Even watchmakers have faced the fact that any self-respecting diver these days relies not on a mechanical watch, at best a safety net, but on a dive computer. Despite this, the custodians of time have virtually all, at some point, had a dive watch on their books. Some were part of the deep-sea adventure well before electronics were an option, and are eager to preserve the legitimacy that goes with the terrain. After all, for a watch to qualify as a “dive watch”, it must comply with a certain number of criteria measured by ISO 6425 international standard in terms of robustness, precision and reliability. These are qualities that appeal to a good many watch buyers, even those who have no intention of pursuing their diving career any further than the shallow end of the pool but like to look the part. In a word, the dive watch has come to symbolise a certain lifestyle.
Down to earth
Brands have therefore been at pains to keep up a steady stream of designs likely to win over these underwater aficionados. Until this year, that is. 2016, already labouring under dismal prospects, is leaving dive watch fans high and dry as watchmakers focus on the civilised, street-smart wrist. Jaeger-LeCoultre, an important purveyor of dive watches with models such as the Deep Sea and the Master Compressor, last year revived its Geophysic, a classic timepiece if ever there were, while in 2016 it has eyes only for the Reverso, now in its 85th year. Not a trace of the least instrument cut out for the deep. It’s the same story at IWC, where the Aquatimer is taking a back seat to the Pilot’s Watch, and at TAG Heuer whose Aquaracer comes across as distinctly old-tech alongside the TAG Heuer Connected or the dashing Carrera Heuer 02-T chrono tourbillon. Audemars Piguet has made the effort, although this doesn’t go much beyond giving its Royal Oak Offshore Diver Chronograph a new coat of many colours. Cartier, which took to the seas like a duck to water with its Calibre Diver, this year sticks to the road ahead with its strictly terrestrial Drive collection. Even Panerai, a brand synonymous with diving, is putting out multiple versions of its Radiomir 1940, a model that easily makes the transition to “city” wear.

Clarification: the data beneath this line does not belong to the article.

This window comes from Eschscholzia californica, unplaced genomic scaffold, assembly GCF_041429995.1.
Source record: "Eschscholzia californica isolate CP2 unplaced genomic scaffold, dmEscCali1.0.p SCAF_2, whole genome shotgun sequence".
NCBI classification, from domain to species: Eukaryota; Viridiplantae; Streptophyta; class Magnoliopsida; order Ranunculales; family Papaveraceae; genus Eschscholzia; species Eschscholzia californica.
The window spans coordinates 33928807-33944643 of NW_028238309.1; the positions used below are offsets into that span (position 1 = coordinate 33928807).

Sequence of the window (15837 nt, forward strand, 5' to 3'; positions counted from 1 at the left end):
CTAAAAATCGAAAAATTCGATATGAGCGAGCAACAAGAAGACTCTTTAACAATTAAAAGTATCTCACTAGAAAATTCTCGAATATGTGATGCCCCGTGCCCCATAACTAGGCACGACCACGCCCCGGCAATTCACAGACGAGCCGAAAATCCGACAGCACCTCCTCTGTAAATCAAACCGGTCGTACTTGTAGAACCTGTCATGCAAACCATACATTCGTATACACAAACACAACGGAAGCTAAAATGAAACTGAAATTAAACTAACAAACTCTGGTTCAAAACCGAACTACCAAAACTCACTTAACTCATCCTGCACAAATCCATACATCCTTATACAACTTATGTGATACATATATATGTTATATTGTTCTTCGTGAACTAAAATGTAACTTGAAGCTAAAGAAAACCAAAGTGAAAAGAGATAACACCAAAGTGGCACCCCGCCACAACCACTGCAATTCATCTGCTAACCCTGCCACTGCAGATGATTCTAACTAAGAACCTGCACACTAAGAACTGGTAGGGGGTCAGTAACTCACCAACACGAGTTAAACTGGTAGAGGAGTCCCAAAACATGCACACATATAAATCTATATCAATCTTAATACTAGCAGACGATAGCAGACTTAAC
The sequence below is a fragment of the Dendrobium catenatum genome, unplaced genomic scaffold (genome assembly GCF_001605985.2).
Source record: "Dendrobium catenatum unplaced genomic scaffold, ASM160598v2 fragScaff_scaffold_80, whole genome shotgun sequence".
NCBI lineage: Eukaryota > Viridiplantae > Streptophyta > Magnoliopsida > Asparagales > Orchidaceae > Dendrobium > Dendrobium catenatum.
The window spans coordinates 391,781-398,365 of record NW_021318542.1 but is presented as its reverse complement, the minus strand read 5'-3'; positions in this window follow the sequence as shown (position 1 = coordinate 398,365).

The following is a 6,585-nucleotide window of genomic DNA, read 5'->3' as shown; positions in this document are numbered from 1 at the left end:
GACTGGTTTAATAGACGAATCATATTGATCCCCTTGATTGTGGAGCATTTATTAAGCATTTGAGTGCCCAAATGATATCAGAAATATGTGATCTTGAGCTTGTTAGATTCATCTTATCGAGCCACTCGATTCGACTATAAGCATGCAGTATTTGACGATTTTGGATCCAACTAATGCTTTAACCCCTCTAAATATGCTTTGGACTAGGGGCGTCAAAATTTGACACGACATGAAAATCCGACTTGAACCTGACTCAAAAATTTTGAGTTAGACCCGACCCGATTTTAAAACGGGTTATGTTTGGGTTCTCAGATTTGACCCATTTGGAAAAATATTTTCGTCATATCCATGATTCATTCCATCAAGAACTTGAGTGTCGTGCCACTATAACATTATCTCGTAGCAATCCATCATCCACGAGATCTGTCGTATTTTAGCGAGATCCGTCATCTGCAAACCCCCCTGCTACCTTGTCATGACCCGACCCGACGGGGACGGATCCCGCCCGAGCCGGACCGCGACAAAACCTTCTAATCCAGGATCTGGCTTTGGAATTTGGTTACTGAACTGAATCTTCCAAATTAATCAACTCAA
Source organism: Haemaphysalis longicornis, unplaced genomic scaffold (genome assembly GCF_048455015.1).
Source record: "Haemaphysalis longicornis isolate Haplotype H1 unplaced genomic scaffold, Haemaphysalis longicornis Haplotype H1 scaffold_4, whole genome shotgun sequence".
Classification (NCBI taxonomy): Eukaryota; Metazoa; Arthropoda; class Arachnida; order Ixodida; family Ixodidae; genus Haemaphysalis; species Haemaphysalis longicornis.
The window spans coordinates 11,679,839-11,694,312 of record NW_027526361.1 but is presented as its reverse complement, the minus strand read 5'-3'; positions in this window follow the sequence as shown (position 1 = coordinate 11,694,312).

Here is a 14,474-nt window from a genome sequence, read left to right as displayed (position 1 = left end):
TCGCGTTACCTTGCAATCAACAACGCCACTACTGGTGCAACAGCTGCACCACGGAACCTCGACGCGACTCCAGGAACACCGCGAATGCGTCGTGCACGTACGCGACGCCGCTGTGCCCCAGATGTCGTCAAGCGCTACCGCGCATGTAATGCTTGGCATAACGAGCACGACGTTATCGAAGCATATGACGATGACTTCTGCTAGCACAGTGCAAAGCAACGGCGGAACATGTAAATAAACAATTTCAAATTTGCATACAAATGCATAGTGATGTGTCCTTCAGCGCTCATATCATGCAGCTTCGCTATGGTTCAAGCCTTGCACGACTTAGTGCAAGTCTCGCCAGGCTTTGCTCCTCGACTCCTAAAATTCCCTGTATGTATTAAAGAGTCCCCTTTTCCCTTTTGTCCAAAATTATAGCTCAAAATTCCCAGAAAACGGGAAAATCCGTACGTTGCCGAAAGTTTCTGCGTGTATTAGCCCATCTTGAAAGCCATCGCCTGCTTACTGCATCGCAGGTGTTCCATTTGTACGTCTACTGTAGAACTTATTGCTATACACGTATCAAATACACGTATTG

Like James Bond striding out of the sea, peeling off his wetsuit with one hand and adjusting his tux with the other.
Refined first, diving second
And so the paragon of sport watches edges closer towards safer, more consensual terrain as Bulgari confirms with its latest Diagono Scuba (BVL 191 Solotempo), the nautical watch par excellence that made its debut in 1994: “Diagono Scuba is not merely a diver’s watch complete with a raft of water-resistance patents. It is an elegant watch imbued with contemporary Italian refinement and clothed in a diving suit.” Like James Bond striding out of the sea, peeling off his wetsuit with one hand and adjusting his tux with the other. If originality is about looking the part, as with the new Oris Carl Brashear Limited Edition (Sellita SW200) with bronze case, it’s always worth casting an eye in the direction of women’s watches. Eterna, which is lining up for its big comeback, presents the Lady KonTiki Diver (Sellita SW200).
Better still, Omega recently revealed its new Planet Ocean 600M Master Chronometer, a women’s sport watch with a 39.5 mm diameter, in 18k Sedna gold and chocolate ceramic. This is one of the first women’s watches to meet criteria set out by the Swiss federal institute of metrology (METAS) for Master Chronometer certification, thanks to automatic Calibre 8801 that withstands magnetic fields of 15,000 gauss and delivers a level of precision in excess of that required by the COSC. For the serious water sprite.